Back in the summer of 2011, the Forino brothers and I were searching for a deck for Vintage Champs. Espresso Stax (henceforth Espresso) had dominated the metagame in the heart of American Vintage for a year, but blue pilots had found a new counter to the MUD king in East Coast Wins (henceforth E.C.W.).
E.C.W. was a Gush based control deck that featured ample maindeck artifact destruction (usually upwards of three maindeck Ancient Grudges), enough copies of Jace, the Mind Sculptor to reliably draw (and land) one each game, and a fundamental understanding of what Espresso was. "Just stop their threats" Shawn had said. While Espresso featured Chalices, Spheres, Thorns, Crucibles, and other forms of disruption, the only win conditions were Lodestone Golems, Karn, Silver Golems, and a pair of Duplicants. If you stopped them, if you countered their creatures, they couldn't actually kill you.
E.C.W. became a major player in the NY/NJ/PA corridor, and Espresso took a beating, before it was time to go back to the drawing board. With every move, there is a response, and there would be a response here. But to what?
We first started playing around with 5C Stax. 5C hadn't been dead that long, and we wanted to see if it was possible to revive the deck, focusing on the powerful elements of it, and cutting away everything else. Before we got too far along with that, we came to the realization that the deck was just too slow to compete in a modern metagame; the colored mana requirements of the deck were so onerous that they demanded a sacrifice of your Ancient Tombs. Tomb had been a somewhat marginal card in past iterations of Shop decks, but this was mostly a statement about the cards that MUD had available to it. The printings of Thorn of Amethyst and Lodestone Golem, the move of Chalice of the Void from the sideboard to the maindeck, these all put an onus on the pilot to be able to more reliably produce an explosive start with their mana. Going back to a world of City of Brass and Gemstone Mine felt like a quaint trip to the past, where the world wasn't as harsh, or dangerous. It wasn't long before the 5C experiment was discarded.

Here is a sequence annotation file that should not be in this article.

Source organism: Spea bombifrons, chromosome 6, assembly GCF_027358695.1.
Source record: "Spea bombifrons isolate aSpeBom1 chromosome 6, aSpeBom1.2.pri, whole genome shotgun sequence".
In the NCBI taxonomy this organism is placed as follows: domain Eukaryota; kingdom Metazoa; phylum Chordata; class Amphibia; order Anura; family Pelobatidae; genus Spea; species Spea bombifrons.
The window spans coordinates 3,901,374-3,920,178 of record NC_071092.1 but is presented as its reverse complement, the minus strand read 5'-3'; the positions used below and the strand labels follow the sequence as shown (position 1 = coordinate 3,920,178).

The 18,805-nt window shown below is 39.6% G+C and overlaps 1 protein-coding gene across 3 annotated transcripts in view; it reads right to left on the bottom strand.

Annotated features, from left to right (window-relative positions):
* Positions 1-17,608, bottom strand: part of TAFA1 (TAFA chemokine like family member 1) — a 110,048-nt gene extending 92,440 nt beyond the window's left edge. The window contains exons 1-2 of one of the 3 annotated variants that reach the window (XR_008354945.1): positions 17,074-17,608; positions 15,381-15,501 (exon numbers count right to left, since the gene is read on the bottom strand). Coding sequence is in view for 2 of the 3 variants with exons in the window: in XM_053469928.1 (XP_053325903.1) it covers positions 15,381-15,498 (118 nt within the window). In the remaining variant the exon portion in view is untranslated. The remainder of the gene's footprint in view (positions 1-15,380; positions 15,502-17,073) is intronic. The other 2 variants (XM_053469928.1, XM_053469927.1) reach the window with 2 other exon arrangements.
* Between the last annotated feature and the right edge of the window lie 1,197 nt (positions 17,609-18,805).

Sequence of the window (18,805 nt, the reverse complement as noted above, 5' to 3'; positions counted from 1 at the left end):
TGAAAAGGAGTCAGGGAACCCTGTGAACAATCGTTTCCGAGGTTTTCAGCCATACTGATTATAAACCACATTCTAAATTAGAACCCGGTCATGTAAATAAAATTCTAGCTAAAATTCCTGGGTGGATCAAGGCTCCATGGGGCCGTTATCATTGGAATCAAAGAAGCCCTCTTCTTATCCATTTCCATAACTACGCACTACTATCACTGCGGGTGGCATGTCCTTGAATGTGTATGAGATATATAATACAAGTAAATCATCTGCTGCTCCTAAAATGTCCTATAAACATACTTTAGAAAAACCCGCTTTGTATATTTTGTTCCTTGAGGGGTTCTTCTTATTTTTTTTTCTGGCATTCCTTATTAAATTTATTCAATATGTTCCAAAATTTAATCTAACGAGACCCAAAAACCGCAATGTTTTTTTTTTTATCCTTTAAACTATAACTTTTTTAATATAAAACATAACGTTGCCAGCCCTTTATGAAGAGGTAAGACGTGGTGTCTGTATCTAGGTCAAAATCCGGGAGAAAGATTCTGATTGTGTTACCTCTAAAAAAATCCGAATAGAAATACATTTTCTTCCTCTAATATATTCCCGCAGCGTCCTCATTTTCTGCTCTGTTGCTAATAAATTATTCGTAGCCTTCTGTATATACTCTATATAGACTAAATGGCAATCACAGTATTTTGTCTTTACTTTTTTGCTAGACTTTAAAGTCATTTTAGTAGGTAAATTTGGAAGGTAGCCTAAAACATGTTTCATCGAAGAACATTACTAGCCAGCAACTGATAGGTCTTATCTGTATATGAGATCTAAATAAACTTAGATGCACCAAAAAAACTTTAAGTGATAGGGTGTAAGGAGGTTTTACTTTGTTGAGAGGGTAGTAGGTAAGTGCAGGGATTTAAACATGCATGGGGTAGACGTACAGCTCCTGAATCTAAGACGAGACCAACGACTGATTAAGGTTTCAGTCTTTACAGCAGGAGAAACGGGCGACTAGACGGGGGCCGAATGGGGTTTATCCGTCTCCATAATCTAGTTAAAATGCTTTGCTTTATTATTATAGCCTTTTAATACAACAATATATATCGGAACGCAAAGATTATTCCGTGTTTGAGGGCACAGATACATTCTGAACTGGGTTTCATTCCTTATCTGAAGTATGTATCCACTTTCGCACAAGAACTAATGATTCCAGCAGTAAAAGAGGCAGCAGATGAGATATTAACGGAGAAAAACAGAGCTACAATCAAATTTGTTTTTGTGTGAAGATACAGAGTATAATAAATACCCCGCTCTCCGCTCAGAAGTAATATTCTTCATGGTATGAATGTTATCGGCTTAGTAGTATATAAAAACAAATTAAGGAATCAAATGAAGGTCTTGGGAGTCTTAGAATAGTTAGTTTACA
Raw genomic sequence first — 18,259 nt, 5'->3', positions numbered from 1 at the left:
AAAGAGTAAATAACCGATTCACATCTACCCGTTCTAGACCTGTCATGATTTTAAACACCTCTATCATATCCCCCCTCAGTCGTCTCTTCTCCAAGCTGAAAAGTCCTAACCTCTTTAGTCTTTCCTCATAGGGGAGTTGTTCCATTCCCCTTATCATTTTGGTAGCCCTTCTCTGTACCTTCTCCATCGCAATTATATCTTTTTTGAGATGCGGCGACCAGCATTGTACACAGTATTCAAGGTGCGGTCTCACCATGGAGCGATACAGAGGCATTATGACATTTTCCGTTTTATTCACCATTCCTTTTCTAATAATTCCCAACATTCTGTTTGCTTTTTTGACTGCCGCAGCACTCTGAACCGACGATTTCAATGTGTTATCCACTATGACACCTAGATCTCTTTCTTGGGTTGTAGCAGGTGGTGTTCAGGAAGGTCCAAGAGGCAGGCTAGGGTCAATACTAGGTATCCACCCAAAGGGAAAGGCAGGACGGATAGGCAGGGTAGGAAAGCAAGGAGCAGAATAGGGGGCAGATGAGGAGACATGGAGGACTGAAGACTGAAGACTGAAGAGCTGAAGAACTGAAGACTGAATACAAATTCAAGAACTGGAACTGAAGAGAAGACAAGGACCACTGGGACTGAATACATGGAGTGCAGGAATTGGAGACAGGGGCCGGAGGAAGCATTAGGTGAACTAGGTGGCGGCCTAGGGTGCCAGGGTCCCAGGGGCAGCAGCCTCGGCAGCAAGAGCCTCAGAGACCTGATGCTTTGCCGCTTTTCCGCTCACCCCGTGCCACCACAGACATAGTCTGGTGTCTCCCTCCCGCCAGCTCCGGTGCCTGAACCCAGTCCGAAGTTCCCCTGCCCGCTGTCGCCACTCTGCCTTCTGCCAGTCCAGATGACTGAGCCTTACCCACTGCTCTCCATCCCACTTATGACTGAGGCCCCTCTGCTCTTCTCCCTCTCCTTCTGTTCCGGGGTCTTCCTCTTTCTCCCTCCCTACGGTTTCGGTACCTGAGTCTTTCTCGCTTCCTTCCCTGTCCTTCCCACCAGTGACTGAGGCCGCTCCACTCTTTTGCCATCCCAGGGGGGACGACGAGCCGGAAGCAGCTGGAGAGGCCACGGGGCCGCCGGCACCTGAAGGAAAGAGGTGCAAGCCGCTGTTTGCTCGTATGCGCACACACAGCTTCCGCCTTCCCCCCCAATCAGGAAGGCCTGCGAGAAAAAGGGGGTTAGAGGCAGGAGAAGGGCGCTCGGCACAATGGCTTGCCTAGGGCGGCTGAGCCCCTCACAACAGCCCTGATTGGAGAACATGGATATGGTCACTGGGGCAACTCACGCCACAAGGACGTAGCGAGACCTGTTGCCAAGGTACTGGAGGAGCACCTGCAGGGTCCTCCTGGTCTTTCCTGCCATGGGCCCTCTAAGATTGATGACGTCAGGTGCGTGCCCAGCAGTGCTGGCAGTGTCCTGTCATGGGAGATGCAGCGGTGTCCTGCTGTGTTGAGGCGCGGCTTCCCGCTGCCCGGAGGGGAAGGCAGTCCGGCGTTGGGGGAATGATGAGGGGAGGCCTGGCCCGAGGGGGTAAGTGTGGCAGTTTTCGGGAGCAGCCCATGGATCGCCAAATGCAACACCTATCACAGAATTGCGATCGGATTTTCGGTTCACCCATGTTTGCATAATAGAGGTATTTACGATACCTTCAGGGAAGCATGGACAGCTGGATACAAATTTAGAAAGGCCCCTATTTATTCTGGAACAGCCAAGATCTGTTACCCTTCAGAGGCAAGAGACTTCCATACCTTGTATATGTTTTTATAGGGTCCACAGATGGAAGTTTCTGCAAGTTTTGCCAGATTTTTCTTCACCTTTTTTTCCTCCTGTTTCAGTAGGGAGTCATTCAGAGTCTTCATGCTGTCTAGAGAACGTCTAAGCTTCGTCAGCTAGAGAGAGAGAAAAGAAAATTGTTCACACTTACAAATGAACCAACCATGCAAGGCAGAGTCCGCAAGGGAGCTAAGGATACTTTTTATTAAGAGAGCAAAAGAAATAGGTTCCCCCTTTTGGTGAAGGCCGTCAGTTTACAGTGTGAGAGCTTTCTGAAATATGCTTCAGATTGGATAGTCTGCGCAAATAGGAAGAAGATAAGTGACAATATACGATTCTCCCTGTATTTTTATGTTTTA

One of Forino's greatest lessons was to create references. Some parts of a deck may work. Others may not. Know the difference, and don't be afraid to copy and paste the parts of decks that do work together. See where it takes you, and what you learn.
What we learned was that Goblin Welder and Tinker were still powerful effects. Even in the age of Misstep, a resolved Welder could throw wrenches in the best laid plans. And Tinker, specifically used to find Sundering Titan, was more powerful than ever before; E.C.W. was a four color deck after all.
We were coming up on the hard deadline to have something built, but the deck wasn't quite there yet. We knew it too. We flew out to Indiana that year, not entirely sure of ourselves. We arrived at Champs with a U/R Shop deck that featured Shivan Reefs, Tinker, Sundering Titan, Welders, and a MUD core. The only colored cards in the maindeck were Ancestral Recall, Tinker, and four Goblin Welders.
The day didn't start, or end, well for any of us. At 3-1, I was the last 'live' player in the event of the three of us. I had my first ever match against Rich Shay, and mulligans to five, and then four, were enough to end my day. With my day ended, we were done.
The Vintage 'year' mostly ends with the crowning of a champion. While there are events that run after Champs, you're going to be playing in the metagame that Champs defined until the calendar moves to the next year. 2011, however, was different. We didn't have our deck in time, and, unfortunately, Champs proved a testing ground instead of a battle for a championship. I was driving to New Jersey the day before the 2011 Summer Open, held by Nick Coss of Top Deck Games, when I called Forino. We talked for a bit, and discussed some changes. The deck wasn't brown enough. It needed Ancient Tombs, it needed some of the MUD power plays. Tinker was powerful, but it wasn't worth the sacrifices that it demanded. Blue was cut from the deck, and MUD Marinara was born:
4 Goblin Welder
1 Black Lotus
1 Mana Crypt
1 Mox Sapphire
1 Mox Jet
1 Mox Emerald
1 Mox Pearl
1 Mox Ruby
2 Expedition Map